At 84, Kramer already begun work on An Army of Lovers Must Not Die. The writer told The New York Times that the plot deals with “gay people having to live through three plagues.”
The three plagues are COVID-19, HIV/AIDS and the decline of the human body: in other words, aging. True to form, Kramer intends the play as an indictment of US government complacency.
“The government has been awful in both cases,” Kramer told the Times. “They were terrible with AIDS and they’re terrible with this thing. One wonders what will become of us.”
Kramer was an outspoken critic of the Reagan White House’s inaction on the plague in the early 1980s. Although the disease was identified in 1981, Reagan refused to mention it publicly until a news conference in 1985 and then in speeches in 1987. By then, thousands already had died and preventable transmissions spread like wildfire. At least 30 million human beings have lost their lives since then, with the vast majority resulting from heterosexual transmissions. It took Reagan’s Christian conservative Surgeon General, C. Everette Koop to battle the disease almost single-handedly from his bully pulpit, refusing to give in to the inaction of antigay activists within the White House who saw the disease not as a virus but as God’s punishment for gay sex.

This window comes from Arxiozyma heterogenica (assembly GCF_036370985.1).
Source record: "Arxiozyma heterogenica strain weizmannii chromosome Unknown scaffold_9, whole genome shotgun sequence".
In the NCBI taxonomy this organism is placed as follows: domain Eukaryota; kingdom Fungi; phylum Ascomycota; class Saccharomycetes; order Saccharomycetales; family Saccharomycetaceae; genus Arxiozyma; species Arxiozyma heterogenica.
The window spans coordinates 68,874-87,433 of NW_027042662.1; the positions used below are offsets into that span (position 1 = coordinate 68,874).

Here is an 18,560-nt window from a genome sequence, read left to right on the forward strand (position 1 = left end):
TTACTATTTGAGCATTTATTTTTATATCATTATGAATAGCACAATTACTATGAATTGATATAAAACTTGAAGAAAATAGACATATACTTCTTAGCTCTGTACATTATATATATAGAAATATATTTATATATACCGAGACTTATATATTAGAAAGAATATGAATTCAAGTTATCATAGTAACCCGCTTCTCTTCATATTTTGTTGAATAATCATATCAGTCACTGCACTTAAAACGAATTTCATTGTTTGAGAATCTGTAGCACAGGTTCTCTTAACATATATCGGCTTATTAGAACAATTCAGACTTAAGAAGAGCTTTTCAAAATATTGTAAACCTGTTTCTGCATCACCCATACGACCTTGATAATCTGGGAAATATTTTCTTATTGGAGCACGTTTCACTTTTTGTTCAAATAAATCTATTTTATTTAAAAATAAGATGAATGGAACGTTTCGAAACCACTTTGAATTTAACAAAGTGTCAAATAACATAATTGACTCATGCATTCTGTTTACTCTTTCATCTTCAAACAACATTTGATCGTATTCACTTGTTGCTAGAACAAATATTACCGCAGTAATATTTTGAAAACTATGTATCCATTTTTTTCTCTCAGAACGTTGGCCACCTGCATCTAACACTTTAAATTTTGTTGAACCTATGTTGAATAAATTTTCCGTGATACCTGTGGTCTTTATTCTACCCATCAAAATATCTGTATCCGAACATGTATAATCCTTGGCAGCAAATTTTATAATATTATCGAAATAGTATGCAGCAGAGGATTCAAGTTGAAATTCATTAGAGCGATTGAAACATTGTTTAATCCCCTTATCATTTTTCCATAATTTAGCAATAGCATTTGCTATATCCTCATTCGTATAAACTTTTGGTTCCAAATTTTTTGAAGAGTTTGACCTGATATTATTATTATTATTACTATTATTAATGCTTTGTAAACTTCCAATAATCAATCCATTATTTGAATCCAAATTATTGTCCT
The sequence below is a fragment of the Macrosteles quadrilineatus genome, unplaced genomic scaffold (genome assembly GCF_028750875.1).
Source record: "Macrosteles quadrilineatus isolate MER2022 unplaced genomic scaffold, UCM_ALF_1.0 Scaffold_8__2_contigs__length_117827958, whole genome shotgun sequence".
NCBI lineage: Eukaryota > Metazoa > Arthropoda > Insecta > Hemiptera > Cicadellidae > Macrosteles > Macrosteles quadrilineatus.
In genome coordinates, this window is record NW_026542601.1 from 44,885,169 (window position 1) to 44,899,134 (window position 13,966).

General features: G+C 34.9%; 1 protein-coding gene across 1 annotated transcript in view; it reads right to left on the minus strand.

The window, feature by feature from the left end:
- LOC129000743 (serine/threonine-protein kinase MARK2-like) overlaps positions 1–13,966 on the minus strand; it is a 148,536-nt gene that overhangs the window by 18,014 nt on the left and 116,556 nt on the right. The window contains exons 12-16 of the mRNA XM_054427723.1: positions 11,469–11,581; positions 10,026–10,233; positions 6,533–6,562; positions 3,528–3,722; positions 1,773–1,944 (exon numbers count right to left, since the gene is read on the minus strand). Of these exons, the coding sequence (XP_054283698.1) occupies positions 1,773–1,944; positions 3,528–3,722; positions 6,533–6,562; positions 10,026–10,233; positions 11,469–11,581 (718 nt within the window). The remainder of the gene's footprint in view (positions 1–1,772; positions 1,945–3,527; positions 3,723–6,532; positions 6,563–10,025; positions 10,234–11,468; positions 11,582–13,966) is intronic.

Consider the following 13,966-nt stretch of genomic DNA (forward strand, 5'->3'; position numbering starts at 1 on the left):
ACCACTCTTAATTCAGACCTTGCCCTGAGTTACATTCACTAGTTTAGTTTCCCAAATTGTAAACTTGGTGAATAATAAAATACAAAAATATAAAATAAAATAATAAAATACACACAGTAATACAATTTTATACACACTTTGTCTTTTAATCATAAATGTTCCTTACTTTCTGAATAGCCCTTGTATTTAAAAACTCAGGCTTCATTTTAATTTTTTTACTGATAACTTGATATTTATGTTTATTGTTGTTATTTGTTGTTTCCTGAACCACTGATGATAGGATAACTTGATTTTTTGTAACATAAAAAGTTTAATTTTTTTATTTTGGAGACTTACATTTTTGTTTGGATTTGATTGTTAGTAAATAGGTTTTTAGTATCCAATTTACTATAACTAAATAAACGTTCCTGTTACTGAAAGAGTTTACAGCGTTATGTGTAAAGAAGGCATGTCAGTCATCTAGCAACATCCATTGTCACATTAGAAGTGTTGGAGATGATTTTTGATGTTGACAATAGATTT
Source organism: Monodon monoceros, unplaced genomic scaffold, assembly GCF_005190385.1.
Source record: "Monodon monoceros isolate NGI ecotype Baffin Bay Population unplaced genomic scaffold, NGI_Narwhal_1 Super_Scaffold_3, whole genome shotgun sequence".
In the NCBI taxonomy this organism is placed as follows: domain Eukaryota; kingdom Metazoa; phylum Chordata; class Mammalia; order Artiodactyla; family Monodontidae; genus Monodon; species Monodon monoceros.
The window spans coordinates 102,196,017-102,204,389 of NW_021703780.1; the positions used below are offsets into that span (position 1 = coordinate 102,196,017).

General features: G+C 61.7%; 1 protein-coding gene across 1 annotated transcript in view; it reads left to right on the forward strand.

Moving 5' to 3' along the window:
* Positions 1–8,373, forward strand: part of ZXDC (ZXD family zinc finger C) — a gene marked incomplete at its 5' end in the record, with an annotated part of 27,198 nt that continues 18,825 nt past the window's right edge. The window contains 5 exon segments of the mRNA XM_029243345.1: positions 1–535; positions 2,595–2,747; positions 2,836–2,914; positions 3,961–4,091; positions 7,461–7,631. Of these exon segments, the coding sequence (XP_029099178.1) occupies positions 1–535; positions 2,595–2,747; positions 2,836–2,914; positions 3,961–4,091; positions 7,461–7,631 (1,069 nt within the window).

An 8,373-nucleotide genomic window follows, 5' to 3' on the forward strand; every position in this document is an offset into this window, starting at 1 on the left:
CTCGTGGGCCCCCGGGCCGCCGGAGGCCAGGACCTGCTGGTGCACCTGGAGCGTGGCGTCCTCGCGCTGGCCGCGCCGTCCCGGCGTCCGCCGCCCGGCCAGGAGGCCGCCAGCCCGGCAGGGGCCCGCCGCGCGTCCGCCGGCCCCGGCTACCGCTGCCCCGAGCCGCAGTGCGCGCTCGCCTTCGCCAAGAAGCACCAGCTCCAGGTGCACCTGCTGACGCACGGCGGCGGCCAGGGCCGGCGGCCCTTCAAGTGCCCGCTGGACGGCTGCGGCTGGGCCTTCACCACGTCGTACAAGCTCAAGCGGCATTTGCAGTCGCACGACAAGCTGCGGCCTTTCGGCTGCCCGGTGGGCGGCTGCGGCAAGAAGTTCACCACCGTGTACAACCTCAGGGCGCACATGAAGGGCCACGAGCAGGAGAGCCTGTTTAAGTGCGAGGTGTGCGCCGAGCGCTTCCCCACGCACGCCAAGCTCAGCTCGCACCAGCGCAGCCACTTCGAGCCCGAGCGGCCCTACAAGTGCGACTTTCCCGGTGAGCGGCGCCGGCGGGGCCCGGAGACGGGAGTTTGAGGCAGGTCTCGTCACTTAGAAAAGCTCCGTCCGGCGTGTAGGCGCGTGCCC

The world has had the misfortune of two pandemics falling under Republican Administrations who prioritize politics over public health.
In response to Reagan’s inaction, Kramer founded the Gay Men’s Health Crisis to provide services to those hard hit by AIDS as well as ACT UP, a street protest group that demanded prevention and treatment for the disease.
Kramer is also known for his novel Faggots about queer culture in the 1970s and The Normal Heart, a play about the toll of AIDS.
This year he published volume II of American People: The Brutality of Fact. Volume I, American People: Searching for My Heart was published in 2015.